Mark these words "unacceptable impacts on matters protected under national environmental law" because if the Environment Minister Tony Burke is to sign off on proposed world largest gas refinery in the world at James Price Point, these will be the same words.
Federal government has approved Australia's first multi-billion dollar coal seam gas projects, in a move which has angered farmers and environmentalist.Environment Minister Tony Burke told a media conference in Canberra on Friday his department had given conditional environmental approvals for Gladstone Liquefied Natural Gas (GLNG) - a joint venture between Santos, Malaysia's Petronas and France's Total - and BG Group's Queensland Curtis LNG.
"I have decided that these projects can go ahead without unacceptable impacts on matters protected under national environmental law," Mr Burke said, revealing he had placed 300 conditions on each of the projects.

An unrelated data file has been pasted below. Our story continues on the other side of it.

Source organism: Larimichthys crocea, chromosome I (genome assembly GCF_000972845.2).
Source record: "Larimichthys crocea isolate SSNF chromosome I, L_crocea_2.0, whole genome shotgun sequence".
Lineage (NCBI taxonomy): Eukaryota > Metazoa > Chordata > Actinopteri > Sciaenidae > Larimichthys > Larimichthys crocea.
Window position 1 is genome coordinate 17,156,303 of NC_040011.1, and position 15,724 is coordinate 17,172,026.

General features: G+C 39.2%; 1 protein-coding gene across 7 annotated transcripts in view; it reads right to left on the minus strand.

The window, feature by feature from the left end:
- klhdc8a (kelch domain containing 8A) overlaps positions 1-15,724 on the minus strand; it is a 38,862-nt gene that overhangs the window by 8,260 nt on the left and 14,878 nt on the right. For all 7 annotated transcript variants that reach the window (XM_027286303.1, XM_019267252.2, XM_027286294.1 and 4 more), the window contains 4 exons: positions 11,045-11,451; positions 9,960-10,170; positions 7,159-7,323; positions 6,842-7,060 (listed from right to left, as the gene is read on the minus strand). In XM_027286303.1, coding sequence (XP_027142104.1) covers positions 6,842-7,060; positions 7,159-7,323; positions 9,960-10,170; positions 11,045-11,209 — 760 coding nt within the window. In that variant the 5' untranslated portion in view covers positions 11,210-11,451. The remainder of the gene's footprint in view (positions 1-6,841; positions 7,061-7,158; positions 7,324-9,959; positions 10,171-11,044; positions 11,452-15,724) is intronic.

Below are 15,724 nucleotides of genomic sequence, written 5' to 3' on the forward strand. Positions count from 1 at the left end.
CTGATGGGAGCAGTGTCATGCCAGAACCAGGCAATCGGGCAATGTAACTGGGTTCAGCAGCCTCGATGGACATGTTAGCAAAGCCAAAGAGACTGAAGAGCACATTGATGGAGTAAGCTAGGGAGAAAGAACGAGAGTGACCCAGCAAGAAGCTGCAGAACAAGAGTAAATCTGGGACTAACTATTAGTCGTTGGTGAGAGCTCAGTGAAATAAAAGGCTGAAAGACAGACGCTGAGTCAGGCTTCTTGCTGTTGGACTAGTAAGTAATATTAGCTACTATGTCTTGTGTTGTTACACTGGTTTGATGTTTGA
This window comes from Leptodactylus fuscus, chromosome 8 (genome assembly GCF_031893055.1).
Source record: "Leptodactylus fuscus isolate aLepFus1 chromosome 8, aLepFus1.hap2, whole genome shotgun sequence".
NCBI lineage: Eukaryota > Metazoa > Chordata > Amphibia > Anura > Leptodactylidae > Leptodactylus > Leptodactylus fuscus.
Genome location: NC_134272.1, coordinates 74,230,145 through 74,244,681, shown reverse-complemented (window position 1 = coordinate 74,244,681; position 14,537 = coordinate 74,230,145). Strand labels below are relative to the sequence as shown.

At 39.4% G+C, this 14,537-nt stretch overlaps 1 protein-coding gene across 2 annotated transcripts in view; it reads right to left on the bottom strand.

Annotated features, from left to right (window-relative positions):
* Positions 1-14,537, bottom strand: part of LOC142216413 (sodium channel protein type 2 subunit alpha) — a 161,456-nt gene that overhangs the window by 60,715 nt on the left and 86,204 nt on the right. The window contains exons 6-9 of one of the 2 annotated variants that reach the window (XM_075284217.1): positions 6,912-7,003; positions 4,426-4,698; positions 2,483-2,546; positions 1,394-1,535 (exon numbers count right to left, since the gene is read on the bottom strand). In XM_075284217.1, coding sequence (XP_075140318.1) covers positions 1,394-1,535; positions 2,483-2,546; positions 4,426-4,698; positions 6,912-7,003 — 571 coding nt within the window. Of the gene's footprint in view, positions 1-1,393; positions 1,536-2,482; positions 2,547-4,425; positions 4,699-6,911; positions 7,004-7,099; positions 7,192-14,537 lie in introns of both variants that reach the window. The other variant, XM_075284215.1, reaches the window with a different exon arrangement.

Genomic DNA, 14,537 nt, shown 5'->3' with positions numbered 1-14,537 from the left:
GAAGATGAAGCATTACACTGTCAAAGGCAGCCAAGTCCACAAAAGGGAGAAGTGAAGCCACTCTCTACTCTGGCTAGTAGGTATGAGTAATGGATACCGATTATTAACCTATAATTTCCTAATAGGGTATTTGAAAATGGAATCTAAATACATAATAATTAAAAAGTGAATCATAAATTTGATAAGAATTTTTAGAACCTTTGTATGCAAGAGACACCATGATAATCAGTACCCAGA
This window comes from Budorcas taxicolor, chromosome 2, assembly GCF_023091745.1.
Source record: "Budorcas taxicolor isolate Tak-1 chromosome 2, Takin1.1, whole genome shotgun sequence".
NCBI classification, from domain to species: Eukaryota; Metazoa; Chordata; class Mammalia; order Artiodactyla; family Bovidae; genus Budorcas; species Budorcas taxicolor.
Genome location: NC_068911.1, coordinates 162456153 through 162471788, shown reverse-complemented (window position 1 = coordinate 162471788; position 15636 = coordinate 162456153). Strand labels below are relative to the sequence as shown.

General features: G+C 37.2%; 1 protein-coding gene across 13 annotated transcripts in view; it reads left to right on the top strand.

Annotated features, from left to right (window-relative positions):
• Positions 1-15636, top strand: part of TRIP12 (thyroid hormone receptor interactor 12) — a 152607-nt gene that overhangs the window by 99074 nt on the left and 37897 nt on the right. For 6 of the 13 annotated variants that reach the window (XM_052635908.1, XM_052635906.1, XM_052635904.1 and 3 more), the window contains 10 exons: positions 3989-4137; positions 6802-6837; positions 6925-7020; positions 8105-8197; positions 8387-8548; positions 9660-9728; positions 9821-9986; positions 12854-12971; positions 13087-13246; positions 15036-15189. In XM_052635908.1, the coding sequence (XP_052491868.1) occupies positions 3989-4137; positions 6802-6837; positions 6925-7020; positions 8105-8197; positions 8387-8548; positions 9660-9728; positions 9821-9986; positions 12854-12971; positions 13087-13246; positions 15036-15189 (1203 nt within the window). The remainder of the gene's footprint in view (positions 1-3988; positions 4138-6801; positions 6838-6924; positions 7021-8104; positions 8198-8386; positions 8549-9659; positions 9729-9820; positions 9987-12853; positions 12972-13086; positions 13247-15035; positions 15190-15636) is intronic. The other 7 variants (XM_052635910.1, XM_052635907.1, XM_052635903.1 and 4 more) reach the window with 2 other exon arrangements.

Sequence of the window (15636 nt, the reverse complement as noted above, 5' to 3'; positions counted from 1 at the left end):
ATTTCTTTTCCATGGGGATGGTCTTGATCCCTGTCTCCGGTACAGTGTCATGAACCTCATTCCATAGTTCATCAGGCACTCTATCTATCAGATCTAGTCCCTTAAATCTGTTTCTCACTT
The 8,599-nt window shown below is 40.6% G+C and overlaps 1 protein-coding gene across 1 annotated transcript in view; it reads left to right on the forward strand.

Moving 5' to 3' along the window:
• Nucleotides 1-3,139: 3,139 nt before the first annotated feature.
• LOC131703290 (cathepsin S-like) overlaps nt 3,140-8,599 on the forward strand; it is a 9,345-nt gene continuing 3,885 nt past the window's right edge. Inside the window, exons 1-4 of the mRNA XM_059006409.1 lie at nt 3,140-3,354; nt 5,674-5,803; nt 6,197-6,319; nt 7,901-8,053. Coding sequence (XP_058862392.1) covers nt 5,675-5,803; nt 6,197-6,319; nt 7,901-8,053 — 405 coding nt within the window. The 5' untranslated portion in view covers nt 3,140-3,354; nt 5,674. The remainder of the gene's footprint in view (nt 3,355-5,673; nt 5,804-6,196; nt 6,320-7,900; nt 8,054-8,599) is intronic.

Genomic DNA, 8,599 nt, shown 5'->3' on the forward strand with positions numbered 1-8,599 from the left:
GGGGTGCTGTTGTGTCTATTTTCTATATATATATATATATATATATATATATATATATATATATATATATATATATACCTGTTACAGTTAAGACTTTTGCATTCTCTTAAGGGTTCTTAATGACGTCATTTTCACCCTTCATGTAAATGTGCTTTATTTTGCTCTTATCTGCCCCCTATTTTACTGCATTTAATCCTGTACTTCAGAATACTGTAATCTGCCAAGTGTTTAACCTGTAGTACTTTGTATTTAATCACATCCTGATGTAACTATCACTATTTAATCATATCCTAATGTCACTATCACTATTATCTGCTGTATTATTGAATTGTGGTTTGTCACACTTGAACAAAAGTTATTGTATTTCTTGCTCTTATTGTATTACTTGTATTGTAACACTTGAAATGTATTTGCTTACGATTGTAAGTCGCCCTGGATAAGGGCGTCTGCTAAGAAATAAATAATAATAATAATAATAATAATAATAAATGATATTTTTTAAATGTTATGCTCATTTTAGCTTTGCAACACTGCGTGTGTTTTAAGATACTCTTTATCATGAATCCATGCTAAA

"We must protect the Great Artesian Basin, our threatened species, our waterways and the Great Barrier Reef." lol lol lol
The approvals were delayed earlier this year by Mr Burke's predecessor, Peter Garrett, who was concerned about the projects' potential impact on groundwater and the Great Barrier Reef.
Green groups and farmers have raised concerns about coal seam gas development.
This week four toxic chemicals - benzene, toluene, ethylbenzene and xylene (BTEX) - were discovered in eight exploration wells owned by the Australia Pacific LNG in the Surat Basin.
The Queensland government has dismissed calls for a moratorium on the industry, which environmentalists say poses a threat to marine life on the Great Barrier Reef and underground water, and could seriously degrade land.
Mr Burke said one of the more critical conditions surrounded how to deal with the issue of water within coal seams.
"The companies must carry out detailed planning and monitoring to protect groundwater resources, and submit management plans for aquifers, groundwater and surface water for approval," the minister said.